OTTAWA (Reuters) - In what a pollster called a "stunning turnaround," Canada's ruling Conservatives are now barely ahead of the opposition Liberals three months after having enjoyed a 15-point lead.
Thursday's Ekos survey echoed the results of another poll released on Wednesday which found that Prime Minister Stephen Harper's decision to have Parliament suspended temporarily was ill-received by the electorate.
"Canadians have noticed, they do care and this having a very negative effect on Conservative fortunes," Ekos President Frank Graves said in a statement, calling the change from three months ago "stunning."
Ekos has the Conservatives at 30.9 percent and the Liberals at 29.3 percent, roughly where they were last summer and a level which would make victory uncertain for Harper if an election were held now.
The smaller, leftist New Democratic Party polled 15.3 percent and the Greens, which have no seats in Parliament, had 11.9 percent. The separatist Bloc Quebecois stood at 10.2 percent. The automated telephone survey taken from January 6-12, covered 3,730 Canadians. The margin of error was plus or minus 1.7 percentage points.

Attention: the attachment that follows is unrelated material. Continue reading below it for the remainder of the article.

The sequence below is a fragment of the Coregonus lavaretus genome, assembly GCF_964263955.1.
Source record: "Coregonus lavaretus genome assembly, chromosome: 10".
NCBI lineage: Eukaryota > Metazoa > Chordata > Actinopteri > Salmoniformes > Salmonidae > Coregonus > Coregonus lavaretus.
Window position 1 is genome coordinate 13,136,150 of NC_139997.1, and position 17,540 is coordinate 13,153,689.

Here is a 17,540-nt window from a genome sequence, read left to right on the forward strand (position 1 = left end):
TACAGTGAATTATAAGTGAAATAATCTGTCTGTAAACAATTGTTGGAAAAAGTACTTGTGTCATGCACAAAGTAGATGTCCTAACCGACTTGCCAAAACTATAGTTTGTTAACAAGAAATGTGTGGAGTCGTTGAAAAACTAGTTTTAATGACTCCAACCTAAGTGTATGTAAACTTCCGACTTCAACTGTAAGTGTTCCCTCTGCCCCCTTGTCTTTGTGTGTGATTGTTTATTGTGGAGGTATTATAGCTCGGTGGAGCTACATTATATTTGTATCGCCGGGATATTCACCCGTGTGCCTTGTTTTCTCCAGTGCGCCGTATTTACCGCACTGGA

A Strategic Counsel online/phone poll on Wednesday had the Conservatives ahead 31 percent to 30 percent.
An election is not expected any time soon. Harper has made it clear he does not want to call a vote, and Liberal leader Michael Ignatieff says he has learned his lesson after trying to force an election in October. It was then that the Conservatives vaulted to 15 points ahead of the Liberals.
But the polls have to be unsettling for Harper, who arranged for the delay of Parliament's return from the Christmas break to March 3 from January 25.
He said he wanted to start a fresh session looking ahead to growth rather than back at recession, and the move is constitutional, but the opposition said he was trying to hide.
Forty-seven percent in the Ekos poll said the government was headed in the wrong direction, 40 percent the right direction.
Harper, reelected in October 2008, does not command a parliamentary majority and has to rely on the support of at least one opposition party to stay in power.
Graves said one silver lining for the Conservatives was that the Liberals remained below 30 percent, well below where they had polled for many years.
"The movements in public opinion seem to be driven more by repulsion to Conservative tactics than attraction to Mr. Ignatieff and the Liberal Party," he said.
Editing by Alan Elsner